Samsung has been releasing two different versions of the same smartphone every year with different processors, since the Galaxy S2. Ever wondered why and what is the difference? If these questions have been troubling your mind then you are at the right place. In this article we will be discussing about the two different processors that Samsung uses for different versions of their flagship devices: the Exynos processor and the Snapdragon chipset.
For starters, Exynos is Samsung’s in-house SoC, while Snapdragon is designed by Qualcomm. Samsung uses the two different processors for two different markets: the Exynos majorly for the Asian markets, while the devices with Snapdragon processors find their way to Europe and North America. This is done partly due to the supply chain. Samsung is dominating the smartphone industry, manufacturing andriod smartphones in the world by largest volumes, and the in-house production would reduce its dependency on other companies as well as there are obvious cost-reduction benefits.
Now let’s compare the two processors.
Exynos differs from Snapdragon in the fact that it is an octa-core chip while the Snapdragon is a quad-core chip. Clocking skill-wise the Exynos cores might be clocked at lower speeds than the Snapdragon cores, but it utilises the cores systematically. Due to the Heterogeneous Multi-processing supported by Exynos LITTLE architecture, the smaller four cores are assigned to handle lighter tasks, whereas for heavy tasks, the four bigger cores are activated. This enables power management effectively as the device is never struck with more power than it actually requires at a time.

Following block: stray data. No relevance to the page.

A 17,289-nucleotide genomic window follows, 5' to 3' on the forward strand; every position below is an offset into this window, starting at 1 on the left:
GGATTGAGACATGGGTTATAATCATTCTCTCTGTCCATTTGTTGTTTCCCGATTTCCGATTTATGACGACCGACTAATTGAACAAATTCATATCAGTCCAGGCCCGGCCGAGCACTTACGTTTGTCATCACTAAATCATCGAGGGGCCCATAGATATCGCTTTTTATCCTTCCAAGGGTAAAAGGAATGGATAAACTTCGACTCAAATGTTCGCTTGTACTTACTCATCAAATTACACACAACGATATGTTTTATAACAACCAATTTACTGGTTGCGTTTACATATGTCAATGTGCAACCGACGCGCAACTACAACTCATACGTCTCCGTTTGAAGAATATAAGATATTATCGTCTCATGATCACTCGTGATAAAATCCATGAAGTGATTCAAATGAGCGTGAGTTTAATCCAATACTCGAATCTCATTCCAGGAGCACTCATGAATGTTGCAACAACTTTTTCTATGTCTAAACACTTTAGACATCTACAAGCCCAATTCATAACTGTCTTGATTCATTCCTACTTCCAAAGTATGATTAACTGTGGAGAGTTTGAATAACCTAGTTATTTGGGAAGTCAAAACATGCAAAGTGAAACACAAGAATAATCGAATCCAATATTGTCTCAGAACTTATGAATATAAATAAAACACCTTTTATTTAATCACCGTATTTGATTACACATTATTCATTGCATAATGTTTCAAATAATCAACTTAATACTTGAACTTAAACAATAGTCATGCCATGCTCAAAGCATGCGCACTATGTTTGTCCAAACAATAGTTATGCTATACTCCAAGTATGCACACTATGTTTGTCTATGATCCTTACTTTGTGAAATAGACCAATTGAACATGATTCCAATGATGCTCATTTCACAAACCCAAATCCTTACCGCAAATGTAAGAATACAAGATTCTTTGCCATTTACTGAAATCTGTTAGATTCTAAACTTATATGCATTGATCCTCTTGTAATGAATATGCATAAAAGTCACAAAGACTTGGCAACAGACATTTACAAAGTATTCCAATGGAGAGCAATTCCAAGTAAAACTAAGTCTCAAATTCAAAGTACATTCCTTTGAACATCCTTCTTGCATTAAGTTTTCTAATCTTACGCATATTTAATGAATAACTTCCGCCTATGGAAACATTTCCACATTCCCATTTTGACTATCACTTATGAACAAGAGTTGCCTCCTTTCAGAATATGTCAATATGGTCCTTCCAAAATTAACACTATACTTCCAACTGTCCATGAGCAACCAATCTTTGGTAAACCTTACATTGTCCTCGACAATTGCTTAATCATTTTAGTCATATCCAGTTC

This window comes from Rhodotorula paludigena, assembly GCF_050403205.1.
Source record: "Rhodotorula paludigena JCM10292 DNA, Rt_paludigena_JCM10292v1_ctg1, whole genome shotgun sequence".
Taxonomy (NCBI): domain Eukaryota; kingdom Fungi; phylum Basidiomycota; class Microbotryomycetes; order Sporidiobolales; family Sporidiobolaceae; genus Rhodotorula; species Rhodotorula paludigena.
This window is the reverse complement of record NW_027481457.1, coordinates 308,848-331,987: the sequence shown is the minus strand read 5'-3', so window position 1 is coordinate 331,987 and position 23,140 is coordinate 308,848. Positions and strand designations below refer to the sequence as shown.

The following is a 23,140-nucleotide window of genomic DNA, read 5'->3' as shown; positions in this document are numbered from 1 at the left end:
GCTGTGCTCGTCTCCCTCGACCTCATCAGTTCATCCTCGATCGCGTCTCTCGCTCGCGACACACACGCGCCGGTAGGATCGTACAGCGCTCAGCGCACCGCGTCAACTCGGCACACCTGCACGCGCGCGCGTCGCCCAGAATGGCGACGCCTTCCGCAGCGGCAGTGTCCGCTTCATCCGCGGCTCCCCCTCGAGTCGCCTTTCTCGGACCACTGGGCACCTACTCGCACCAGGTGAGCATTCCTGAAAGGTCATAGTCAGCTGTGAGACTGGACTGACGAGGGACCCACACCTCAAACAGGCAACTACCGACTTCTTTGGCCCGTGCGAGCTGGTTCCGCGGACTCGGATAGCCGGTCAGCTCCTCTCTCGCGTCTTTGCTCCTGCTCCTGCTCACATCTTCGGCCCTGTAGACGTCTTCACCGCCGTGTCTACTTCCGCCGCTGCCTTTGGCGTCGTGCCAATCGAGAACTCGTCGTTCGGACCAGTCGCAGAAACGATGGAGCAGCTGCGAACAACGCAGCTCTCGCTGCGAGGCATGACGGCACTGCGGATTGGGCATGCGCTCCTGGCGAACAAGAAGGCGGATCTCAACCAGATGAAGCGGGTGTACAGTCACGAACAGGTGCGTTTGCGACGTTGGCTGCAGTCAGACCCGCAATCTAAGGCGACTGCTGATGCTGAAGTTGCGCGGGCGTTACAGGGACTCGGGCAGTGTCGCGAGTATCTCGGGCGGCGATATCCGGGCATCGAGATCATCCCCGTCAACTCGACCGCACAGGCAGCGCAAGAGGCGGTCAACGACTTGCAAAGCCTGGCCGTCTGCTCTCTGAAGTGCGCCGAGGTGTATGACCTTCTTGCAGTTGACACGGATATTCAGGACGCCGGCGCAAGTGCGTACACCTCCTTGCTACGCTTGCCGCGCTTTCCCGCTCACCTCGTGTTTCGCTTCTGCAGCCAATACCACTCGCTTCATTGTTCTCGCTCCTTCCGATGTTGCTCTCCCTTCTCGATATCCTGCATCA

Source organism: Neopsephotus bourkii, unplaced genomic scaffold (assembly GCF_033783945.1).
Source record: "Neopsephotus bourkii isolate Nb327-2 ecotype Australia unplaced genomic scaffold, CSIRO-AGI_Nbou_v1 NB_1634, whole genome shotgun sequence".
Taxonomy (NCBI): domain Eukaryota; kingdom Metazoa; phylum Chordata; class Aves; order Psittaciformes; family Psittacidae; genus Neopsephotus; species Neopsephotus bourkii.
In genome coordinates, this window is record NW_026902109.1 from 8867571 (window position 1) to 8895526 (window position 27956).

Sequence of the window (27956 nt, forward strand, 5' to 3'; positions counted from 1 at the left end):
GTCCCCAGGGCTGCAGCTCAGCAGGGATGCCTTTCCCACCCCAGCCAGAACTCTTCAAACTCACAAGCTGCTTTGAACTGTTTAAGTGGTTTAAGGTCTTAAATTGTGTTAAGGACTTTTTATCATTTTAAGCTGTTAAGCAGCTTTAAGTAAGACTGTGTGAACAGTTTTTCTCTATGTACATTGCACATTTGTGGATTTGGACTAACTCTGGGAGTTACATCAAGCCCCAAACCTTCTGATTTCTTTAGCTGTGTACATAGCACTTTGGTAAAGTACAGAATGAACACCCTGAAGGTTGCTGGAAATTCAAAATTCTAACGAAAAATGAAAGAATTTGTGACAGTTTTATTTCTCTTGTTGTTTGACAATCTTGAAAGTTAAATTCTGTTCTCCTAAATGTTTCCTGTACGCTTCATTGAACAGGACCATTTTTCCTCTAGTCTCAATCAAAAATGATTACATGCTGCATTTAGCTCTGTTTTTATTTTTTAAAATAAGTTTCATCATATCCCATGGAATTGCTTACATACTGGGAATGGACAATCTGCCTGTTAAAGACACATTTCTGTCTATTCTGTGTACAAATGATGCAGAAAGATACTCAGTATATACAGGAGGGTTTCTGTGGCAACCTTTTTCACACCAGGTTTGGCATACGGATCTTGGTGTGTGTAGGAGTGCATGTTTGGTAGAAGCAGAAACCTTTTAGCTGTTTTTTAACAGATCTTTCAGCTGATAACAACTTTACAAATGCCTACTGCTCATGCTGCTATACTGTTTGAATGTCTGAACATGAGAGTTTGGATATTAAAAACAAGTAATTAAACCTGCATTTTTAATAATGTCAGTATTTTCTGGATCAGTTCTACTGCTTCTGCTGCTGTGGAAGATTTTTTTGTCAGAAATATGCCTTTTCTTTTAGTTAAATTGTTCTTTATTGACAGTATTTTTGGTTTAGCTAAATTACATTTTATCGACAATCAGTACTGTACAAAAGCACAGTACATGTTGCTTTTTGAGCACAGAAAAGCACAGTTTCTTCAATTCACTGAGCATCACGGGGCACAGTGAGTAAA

Another difference Snapdragon makes use of Adreno GPU, which has a faster speed compared to the Exynos chips that use Mali graphics processor. InIn terms of RAM speed Exynos is faster than Snapdragon, at the same time it has a smaller semiconductor which means it can handle faster speed in memory as well. On the other hand, Snapdragon boasts of having integrated LTE and is also capable of recording 4K video, which the Exynos 5430, for instance, is not.
All these factors make the small differences in determining the speed of the processors- the Exynos processors are fast when it comes to firing up apps, whereas the Snapdragon chipset is more efficient in running graphics rich content.
Although we have compared the main factors determing performance of the two peocessors, there are numerous other differences as well, like the availability of LTE infrastructure, Qualcomm’s licensing of 3G and frequencies in various markets. In many ways, Qualcomm is the standard in Android processors although the recent Exynos chipsets have consistently outgunned their Snapdragon equivalent in benchmark tests.
As mentioned above, there is only a marginal difference in the performance of the two processors. But the small differences make all the impact on the consumer demand and popularity. Also, the availability of the chipset also matters as we already know that the Exynos variant is catered to the Asian markets while Europe and America receive the Snapdragon ones.
Which chipset do you think is better? Will Samsung’s in-house processor be able to take over Qualcomm’s market in the coming years? We will leave that for the future generations to decide.
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